England have produced an inge-nious solution in their search for a mystery slow bowler. They have simply decided not to reveal the identity of the third spinner for the tour of India.
Brilliant though this ploy may be by selectors whose choices brought about the downfall of Australia - never mind whether he delivers googlies or doosras, simply keep everybody guessing who it might be - it also successfully obscures the real method by which their team might win the Test series.
Whoever clinches what is effectively a bowl-off for the final spinning place is highly unlikely to play a significant role in beating (or indeed losing to) India. One of Alex Loudon (off-spinning and doosra-bearing all-rounder), Ian Blackwell (slow left-arm and thunderous batsman) and Monty Panesar (pure slow left-arm) will make the trip mainly as an extra hoping for a speaking part.
If England are to win and reinvigorate their objective of becoming the No 1 side in the world they will do so because of the diverse potency of their seam attack. It was the combination of Stephen Harmison, Matthew Hoggard, Andrew Flintoff and Simon Jones that regained the Ashes. On the failed Test tour of Pakistan, three of that quartet took 36 of the 47 Pakistan wickets to fall.
Jones, of course, was absent, recovering from surgery on the injured ankle that forced him to miss the final match of the Ashes. Not for the first time he has worked hard and courageously to regain full fitness, and his return again completes the jigsaw. To take 20 Indian wickets to win a match, England will presumably need all four with new ball and old, but it is Jones's skill in reverse-swinging the old ball that may give them an edge.
To hope that any two of England's slow bowlers could compete with Anil Kumble and Harbhajan Singh on their own pitches would be to make wishful thinking part of the Level Four coaching certificate. India's batsmen recently made relative mincemeat of Muttiah Mura-litharan while India's pair were irrepressible - notwithstanding the fact that in being pummelled by Pakistan yesterday they also came to resemble mincemeat.
This should not diminish the importance of Ashley Giles making the trip. His role as a holding bowler who eschews frills has become integral, and the fact that he managed to foil Australia's simple plan of smashing him should never be underestimated. His fitness after hip surgery is not quite touch and go, but nor is it a stone-cold certainty. On it may depend who else goes.
Panesar's supporters have hardly reduced in number in the past week, but they should remember that he is neither a complete bowler nor a complete cricketer. It turns out that his omission from the National Academy intake last September was probably a simple selectorial oversight, but it did tend to ignore one salient fact.
Left-arm spinners have played a traditional role in English Test cricket, greater than that of off-break bowlers. Of the 17 spinners to have taken 100 Test wickets for England, 11 have been left-armers. Panesar might one day be an honourable addition, and there is also the element of his Sikh background in the sudden clamour for his inclusion. Criticism is starting to be muttered that England are not making enough of their ethnic cricketers.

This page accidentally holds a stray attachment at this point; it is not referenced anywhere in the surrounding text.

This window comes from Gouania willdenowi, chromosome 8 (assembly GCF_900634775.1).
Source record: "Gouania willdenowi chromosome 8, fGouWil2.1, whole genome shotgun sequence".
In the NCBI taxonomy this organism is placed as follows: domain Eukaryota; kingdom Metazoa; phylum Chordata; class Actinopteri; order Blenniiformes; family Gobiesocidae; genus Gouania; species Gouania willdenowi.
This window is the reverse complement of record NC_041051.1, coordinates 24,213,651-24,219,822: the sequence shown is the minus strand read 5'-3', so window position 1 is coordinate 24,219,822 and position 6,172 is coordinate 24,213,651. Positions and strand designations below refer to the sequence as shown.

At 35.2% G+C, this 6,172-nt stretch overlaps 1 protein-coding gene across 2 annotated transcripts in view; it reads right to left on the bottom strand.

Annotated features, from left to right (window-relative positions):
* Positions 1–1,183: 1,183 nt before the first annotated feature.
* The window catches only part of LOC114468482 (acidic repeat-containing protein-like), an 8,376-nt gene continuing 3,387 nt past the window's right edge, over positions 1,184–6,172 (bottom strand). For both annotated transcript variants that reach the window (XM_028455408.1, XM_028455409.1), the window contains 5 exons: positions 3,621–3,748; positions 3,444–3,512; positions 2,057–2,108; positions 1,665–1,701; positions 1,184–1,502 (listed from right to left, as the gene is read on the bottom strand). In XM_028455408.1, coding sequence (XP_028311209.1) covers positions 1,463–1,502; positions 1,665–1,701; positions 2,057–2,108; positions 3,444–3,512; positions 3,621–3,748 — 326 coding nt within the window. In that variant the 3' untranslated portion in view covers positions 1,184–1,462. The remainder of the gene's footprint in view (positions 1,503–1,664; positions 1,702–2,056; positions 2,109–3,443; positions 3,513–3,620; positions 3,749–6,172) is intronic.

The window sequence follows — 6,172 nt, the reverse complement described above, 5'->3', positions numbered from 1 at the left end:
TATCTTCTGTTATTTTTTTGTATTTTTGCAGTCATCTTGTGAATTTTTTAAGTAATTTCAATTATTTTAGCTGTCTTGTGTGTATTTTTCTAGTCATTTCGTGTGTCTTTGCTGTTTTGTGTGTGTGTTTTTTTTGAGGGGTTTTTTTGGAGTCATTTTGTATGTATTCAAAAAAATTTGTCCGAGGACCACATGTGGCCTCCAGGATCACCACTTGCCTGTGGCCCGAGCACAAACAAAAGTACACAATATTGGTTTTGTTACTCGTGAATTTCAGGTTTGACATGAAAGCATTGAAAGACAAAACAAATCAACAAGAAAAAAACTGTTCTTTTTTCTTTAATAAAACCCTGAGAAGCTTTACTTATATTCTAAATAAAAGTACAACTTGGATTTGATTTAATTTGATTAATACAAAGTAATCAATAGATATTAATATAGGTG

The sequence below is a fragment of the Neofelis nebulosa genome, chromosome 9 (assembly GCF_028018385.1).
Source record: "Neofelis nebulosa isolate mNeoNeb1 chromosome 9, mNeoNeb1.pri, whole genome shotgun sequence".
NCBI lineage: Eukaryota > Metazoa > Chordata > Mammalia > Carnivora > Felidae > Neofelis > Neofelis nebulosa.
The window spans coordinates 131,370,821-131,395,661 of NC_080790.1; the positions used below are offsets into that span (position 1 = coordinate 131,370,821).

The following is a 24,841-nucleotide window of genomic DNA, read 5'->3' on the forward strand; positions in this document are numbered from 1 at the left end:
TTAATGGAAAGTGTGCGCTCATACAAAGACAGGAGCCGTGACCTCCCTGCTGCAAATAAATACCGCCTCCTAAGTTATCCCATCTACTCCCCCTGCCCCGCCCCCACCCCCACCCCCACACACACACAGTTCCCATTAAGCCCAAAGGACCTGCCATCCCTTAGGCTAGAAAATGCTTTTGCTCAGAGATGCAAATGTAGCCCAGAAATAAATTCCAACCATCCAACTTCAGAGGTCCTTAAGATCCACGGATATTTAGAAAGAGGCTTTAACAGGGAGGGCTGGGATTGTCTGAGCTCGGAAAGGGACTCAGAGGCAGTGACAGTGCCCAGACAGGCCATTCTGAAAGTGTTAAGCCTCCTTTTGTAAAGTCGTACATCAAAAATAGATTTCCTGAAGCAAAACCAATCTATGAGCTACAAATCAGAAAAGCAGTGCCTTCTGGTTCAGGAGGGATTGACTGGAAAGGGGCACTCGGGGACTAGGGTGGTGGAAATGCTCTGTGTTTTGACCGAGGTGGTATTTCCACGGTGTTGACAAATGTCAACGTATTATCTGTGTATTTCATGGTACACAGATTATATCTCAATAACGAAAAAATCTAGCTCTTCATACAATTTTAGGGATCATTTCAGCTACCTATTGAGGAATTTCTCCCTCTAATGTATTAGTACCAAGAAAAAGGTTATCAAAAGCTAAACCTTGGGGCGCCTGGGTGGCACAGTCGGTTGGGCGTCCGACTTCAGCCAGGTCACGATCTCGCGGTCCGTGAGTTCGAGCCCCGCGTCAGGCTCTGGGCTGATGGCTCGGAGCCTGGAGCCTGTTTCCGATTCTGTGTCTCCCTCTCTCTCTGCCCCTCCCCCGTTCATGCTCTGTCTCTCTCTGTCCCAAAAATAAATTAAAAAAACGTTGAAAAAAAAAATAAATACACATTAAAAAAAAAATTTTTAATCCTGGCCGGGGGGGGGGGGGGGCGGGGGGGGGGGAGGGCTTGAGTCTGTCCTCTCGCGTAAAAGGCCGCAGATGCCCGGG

For now, however, they should probably go for Blackwell. He can bat, and he demonstrated in the one-day series in Pakistan that he can keep good batsmen reasonably quiet. But that England have to choose their third spinner fromthree men who have never played a Test match and a 36-year-old who has played in only three tells a story. Yet the selectors deserve credit for achieving one of their objectives: with a World Cup approaching, no fewer than 13 of the players are in both squads, thus confirming the notion of converging the teams, as outlined in 2004.
The A team to West Indies will be announced early this week. Dovetailing neatly as it does with the India tour, it will contain those members of the one-day squad for India (Kabir Ali, Jimmy Anderson, possibly Blackwell) who are not in the Test party, and several Academy students. If batting cover is required, the 20-year-old Alastair Cook will have to make his way from the Caribbean to the subcontinent.
Test party: M P Vaughan (capt), M E Trescothick, A J Strauss, I R Bell, K P Pietersen, A Flintoff, G O Jones, A F Giles, S P Jones, M J Hoggard, S J Harmison, P D Collingwood, S D Udal, L E Plunkett, M J Prior.
One-day party: Vaughan (capt), Trescothick, Strauss, Bell, Pietersen, Flintoff, G O Jones, Giles, S P Jones, Harmison, Collingwood, Plunkett, J M Anderson, I D Blackwell, Prior, Kabir Ali.
Itinerary: 13 Feb: Arrive in Bombay. 18-20 Feb: Three-day practice match, CCI Mumbai (involving all England players). 23-25 Feb: President's XI, Baroda. 1-5 March: First Test, Nagpur. 9-13 March: Second Test, Mohali. 18-22 March: Third Test, Bombay. 25 March: One-day tour match, Jaipur. 28 March: First ODI, Delhi. 31 March: Second ODI, Faridabad. 3 April: Third ODI, Goa. 6 April: Fourth ODI, Cochin. 9 April: Fifth ODI, Guwahati. 12 April: Sixth ODI, Jamshedpur. 15 April: Seventh ODI, Indore.Reuse content